This is probably about the third time I’ve read Diana Wynne Jones’s Howl’s Moving Castle. I’ve also seen the movie twice, once when it came out (before I’d read the book, because I am a heathen) and once within the past few years, following a re-read, and the second viewing left me cold. The book, on the other hand, is immensely entertaining. Spoilers to follow…

To the book’s credit, it never projects itself as a love story. It’s intended to be a coming-of-age where the Witch of the Waste curses Sophie Hatter, turning her into an old lady who is unable to tell anyone she is cursed (however, if they figure it out on their own, all bets are off). In Sophie’s homeland, there is something of an old wives’ tale that states a child born eldest of three will fail miserably if the three siblings set out to seek their fortune. Of course, after getting turned old, Sophie feels she has nothing left to lose and defies this, setting out to see what she can see. Because she’s creaky and stumpy and unused to being either, she doesn’t make it very far in her venture and instead yells at the mysterious moving castle up in the hills to slow down and let her come in to sit. From there, she worms her way into the lives of the castle’s inhabitants: vain, brilliant, cowardly Howl, a wizard from another land who spends all of his time chasing women for no given reason; Michael, his boy apprentice; and Calcifer, the fire demon who lives in the fireplace and is under a mysterious contract with Howl. Calcifer recognizes that Sophie is under a spell and agrees to help break it if she’ll help break his contract with Howl. So Sophie stays on with the team as their housekeeper, who basically makes a nuisance of herself by actually cleaning things. (Boys and men in this land, or maybe just wizards and apprentices, do not much care for cleaning or having things be clean.)

Meanwhile, there are several other things going on. In no particular order:
– Howl is at war (of sorts) with the Witch of the Waste, who
– may or may not have kidnapped Prince Justin.
– Howl is under something of a curse himself, brought upon him by the Witch in the form of a John Donne poem (‘Song: Go and Catch a Falling Star’, which is said to also be the inspiration for Neil Gaiman’s Stardust), and if you’re wondering how a British 1500-1600s poet is responsible for a curse in a fictional land, it’s because
– Wizard Howl/Sorcerer Jenkins is actually Howell Jenkins, from Wales, who has a family residing there and has somehow through his study of magic in college, found a doorway into Sophie’s realm, though how or why is never explained.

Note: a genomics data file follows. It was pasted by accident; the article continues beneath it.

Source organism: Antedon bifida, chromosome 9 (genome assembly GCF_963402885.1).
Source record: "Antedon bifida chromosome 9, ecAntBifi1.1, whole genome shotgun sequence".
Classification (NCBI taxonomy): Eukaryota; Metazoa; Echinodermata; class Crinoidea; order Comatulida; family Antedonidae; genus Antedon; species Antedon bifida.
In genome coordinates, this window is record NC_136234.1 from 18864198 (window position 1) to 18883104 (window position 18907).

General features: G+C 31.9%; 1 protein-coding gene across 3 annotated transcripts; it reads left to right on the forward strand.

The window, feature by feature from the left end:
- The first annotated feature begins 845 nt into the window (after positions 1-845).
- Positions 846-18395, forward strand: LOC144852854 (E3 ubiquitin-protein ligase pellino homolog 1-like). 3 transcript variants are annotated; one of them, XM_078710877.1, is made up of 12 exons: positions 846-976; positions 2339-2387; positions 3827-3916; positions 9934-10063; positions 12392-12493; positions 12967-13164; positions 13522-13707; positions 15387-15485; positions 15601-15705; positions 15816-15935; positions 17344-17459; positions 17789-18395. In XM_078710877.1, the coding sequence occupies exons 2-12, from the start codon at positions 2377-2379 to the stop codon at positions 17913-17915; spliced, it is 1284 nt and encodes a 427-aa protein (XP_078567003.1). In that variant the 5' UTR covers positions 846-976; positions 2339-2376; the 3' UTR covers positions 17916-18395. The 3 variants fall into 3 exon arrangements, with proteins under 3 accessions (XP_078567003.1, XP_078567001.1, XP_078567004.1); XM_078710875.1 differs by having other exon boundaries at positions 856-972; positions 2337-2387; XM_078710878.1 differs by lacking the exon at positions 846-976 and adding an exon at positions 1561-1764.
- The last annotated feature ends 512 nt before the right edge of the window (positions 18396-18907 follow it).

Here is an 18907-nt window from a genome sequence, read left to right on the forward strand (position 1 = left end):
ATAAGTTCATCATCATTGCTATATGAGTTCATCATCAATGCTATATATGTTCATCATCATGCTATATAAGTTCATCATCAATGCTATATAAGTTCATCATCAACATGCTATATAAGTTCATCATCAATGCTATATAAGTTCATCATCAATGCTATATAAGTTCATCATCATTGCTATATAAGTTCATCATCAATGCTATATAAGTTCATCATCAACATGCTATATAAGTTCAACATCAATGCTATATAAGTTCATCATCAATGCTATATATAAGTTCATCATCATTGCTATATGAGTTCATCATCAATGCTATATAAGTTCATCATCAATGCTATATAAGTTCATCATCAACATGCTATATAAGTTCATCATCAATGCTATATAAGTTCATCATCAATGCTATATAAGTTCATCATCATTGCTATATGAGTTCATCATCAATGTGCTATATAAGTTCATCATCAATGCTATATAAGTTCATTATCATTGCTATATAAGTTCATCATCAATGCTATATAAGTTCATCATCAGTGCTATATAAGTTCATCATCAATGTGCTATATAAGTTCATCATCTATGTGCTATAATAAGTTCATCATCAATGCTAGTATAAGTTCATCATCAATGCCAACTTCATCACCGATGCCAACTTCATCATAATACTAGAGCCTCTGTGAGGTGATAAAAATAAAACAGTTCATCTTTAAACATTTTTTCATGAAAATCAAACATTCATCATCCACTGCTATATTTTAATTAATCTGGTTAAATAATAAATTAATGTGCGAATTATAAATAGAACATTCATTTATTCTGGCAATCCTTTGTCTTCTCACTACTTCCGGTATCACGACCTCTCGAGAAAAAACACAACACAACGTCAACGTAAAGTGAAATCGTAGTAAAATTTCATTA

– Also in modern-day Wales is Ben Sullivan, who it turns out is the Wizard Suliman (gone missing from both locations) and his fiancee Miss Angorian, with whom Howl falls in deep lust. Or so it seems?
– PS, Sophie also has two sisters, Martha and Lettie, who through the use of magic have switched places and are both going by the name Lettie Hatter, and both Howl and Michael the apprentice are dating a Lettie Hatter.
– PPS, Sophie is also magic.

How this book ends up with a very frothy romantic back-and-forth in the last two pages (and it is very fluffy indeed, as they flirt while everyone else tries to tell them important things and they don’t hear it because they are being cute!) is something of a mystery, as Howl is painted as a relentless skirt-chaser, who pursues women until they finally love him, then gets bored and leaves them until they hunt down his door and cry, and/or send their angry old aunts to yell at Howl. This has earned Howl a reputation in Sophie’s hometown of Market Chipping as being a wicked wizard who eats girls’ hearts. It leads to some clever misunderstanding, as Sophie spends much of her time trying to investigate the secrets of Howl’s wickedness, only over time to very slowly realize that he’s actually a pretty okay guy, just the aforementioned vain and cowardly dude. Howl’s apparent change in emotions towards Sophie seems to come out of nowhere, as she spends her time with him as an old lady (Howl is not into cougars; probably the Witch of the Waste scared him straight on that matter), and when he does figure out she’s under a curse, we don’t know it until well after, when he tells her. In fact, on several occasions, he has Sophie posing as his mother. None of this strikes me as being particularly romantic, but what do I know? (Although it may or may not turn out that Howl’s advances on one of the Lettie Hatters were actually fact-finding missions re: Sophie, so maybe there were indications, but again, we never saw this.)

The story isn’t really about romance, so you can see why I’m confused. It’s about solving a magical mystery (while on a tour?), it’s about learning to overcome fears, it’s about how to properly clean a dusty castle, it’s about how to properly use seven-league boots and about calling your family once in awhile, because they worry about you. I don’t object to a romance thrown in here and there, but there’s no real motivation for it, other than they live together and have gotten sort of used to each other in between tantrums and threatening to walk out on one another. They even open a flower shop together! Still, ‘you’re an okay landlord for not throwing an old lady out on the streets’ is not good enough reason to stare moonily into someone’s eyes. And to be fair, his womanizing is at least partially due to the fact that his contract means Calcifer has his heart. Furthermore, Sophie quite literally gives Howl his heart back, when she uses her magic to separate it from Calcifer and grant them both life. Not a bad gig all around, but loving someone (though in fairness, the word love is never used) because they undid your terrible mistake and saved your life doesn’t seem like the most honest basis for a relationship. However, it is a decent fairytale ending for what ends up being a pretty excellent fairytale. So I guess it all works out for the best.